Sometimes you just have to write…

Waiting in Kirundo

Kirundo, Burundi, August 13

I’m sitting in the van right now, waiting to leave for Bujumbura. We seem to spend a lot of time here waiting, but I realized yesterday how it works: it’s simply based on social status. If the other people involved are of lower social status than you are, they can wait. If they’re higher status than you, you’d better be on time, but expect to wait for them, possibly for hours.

Yesterday afternoon there was an official closing ceremony for our project. A representative from the Ministry of Education was scheduled to speak, but was coming all the way up from Bujumbura, so he wouldn’t be there until after about noon. Of course, that meant that it would about one o’clock, which is what we expected.

All of the teachers we trained came, of course, because they were going to receive a certificate showing that they’d finished the programme. Most of them arrived more or less on time. Stephanie had also arranged for some traditional drummers and dancers to perform in between the expected speeches. The drummers arrived right on time and waited with us, though the dancers, wisely, arrived later. Click here to see a short clip of one of the dancers.

I asked Stephanie at some point – I would guess about three o’clock – what was going on: had the man from the ministry arrived? Stephanie said yes, he was with the Provincial Director for Education, but that they were also waiting. This surprised me, as the man from the ministry was the most important man coming. He’s the one everyone else waits for.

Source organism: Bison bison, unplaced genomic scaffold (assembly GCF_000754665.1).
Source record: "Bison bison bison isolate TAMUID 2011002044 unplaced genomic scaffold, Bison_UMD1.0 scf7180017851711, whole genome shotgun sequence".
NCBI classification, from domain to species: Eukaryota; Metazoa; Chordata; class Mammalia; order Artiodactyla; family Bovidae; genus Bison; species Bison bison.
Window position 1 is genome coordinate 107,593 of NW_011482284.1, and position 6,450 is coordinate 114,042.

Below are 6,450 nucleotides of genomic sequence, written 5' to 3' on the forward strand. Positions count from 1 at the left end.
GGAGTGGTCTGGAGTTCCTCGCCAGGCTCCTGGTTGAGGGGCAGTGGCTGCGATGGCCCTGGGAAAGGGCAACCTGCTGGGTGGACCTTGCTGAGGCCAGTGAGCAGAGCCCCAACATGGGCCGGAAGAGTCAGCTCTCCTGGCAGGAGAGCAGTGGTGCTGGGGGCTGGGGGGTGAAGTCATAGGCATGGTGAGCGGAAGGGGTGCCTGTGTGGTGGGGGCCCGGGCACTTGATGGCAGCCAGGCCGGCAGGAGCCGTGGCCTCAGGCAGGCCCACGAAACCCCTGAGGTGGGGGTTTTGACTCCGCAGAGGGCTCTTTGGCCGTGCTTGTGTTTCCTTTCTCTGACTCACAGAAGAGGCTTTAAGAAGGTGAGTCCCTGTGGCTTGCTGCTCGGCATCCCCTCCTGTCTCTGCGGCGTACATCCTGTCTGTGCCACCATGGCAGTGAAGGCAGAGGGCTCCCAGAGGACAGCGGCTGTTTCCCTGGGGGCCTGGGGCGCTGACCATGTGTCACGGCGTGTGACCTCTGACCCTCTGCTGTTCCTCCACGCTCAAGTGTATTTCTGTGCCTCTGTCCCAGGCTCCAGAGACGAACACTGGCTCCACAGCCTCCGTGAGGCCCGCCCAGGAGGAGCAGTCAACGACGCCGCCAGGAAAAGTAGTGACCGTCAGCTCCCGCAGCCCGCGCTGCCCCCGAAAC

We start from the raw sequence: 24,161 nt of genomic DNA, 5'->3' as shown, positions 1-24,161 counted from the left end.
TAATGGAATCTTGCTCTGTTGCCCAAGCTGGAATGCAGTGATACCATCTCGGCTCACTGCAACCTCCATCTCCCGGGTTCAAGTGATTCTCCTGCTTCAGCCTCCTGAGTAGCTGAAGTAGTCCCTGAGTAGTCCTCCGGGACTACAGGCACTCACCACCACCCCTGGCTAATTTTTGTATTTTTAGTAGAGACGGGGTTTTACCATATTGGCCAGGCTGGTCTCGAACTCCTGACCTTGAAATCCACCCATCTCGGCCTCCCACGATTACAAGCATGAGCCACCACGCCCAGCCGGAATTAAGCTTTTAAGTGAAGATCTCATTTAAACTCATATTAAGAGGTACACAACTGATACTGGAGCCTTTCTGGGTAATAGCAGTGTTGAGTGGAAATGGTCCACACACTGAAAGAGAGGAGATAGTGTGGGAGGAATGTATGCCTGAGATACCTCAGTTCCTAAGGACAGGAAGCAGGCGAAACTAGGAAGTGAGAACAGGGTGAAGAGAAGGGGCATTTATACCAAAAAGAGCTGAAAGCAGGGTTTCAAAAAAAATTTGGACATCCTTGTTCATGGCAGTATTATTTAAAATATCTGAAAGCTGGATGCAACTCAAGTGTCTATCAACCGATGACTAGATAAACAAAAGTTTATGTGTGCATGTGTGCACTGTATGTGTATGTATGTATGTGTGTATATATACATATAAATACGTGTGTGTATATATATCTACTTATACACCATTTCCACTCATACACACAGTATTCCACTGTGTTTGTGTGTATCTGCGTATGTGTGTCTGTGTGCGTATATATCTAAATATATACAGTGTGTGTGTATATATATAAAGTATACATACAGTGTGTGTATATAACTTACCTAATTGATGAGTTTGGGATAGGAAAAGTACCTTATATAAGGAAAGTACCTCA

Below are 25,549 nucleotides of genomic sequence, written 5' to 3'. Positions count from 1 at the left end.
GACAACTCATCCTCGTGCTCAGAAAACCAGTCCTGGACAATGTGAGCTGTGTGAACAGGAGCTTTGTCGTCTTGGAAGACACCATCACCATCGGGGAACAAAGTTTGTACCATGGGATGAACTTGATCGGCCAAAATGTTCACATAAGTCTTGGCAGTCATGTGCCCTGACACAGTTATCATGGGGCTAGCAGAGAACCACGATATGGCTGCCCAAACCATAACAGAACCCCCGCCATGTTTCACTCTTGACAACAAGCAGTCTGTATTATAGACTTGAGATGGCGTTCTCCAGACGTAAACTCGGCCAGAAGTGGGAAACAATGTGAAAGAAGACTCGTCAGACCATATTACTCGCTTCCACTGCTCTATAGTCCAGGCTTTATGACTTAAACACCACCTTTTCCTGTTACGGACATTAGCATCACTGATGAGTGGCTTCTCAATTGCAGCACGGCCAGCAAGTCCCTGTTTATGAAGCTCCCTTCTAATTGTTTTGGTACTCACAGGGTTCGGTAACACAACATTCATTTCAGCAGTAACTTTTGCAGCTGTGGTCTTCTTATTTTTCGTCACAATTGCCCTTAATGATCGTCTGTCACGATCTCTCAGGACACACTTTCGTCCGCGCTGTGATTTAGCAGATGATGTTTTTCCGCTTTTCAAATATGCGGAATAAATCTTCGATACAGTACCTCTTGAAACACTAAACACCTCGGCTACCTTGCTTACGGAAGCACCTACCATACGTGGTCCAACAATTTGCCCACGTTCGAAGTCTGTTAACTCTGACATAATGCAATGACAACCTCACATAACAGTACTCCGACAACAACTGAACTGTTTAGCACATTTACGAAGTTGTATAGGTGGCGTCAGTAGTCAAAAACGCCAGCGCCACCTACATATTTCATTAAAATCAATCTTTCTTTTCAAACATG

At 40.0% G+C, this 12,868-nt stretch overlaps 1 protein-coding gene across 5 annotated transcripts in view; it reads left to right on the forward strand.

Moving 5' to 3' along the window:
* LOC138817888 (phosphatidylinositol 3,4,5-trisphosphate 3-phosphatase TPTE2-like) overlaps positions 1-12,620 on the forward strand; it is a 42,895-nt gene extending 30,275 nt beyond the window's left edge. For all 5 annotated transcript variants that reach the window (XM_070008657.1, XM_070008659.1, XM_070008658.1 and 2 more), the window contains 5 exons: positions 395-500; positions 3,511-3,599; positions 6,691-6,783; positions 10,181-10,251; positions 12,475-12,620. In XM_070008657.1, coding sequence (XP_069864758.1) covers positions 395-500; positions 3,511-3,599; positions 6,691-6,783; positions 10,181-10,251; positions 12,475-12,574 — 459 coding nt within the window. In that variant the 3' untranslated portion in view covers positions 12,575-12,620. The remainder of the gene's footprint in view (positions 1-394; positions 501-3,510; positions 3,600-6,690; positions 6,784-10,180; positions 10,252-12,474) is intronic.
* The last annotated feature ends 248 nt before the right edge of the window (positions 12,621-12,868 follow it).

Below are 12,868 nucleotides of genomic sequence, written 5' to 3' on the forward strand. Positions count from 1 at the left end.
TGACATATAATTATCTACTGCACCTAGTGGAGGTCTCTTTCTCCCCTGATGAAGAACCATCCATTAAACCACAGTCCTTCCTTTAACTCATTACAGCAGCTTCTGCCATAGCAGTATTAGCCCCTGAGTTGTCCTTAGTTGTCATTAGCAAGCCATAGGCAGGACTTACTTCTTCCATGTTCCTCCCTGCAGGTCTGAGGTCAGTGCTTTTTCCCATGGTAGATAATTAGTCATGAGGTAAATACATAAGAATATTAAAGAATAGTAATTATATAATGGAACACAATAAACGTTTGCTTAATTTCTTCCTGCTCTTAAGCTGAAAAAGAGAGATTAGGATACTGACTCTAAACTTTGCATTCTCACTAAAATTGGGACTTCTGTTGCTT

It turned out that some journalists were coming from Bujumbura as well. So, somehow, journalists rate even higher than ministry officials.

Anyway, those poor drummers, after practicing for a while outside in the sun, had to wait. When the journalists and V.I.P.’s were finally all installed, the speeches could finally begin. The drummers waited through several speeches – and these were NOT short speeches – and finally got to play again. During their performance, some of the teachers started handing out sodas and beers, so the drummers didn’t even get our full attention. And, of course, no one offered them a drink, despite all of the energy they were putting into the drumming. Click here for a video of the drumming. (Actually, the video is of them rehearsing beforehand, but it’s a lot clearer than anything I filmed while they performed inside.)

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This entry was posted on August 13, 2009 by in Burundi and tagged , , , .
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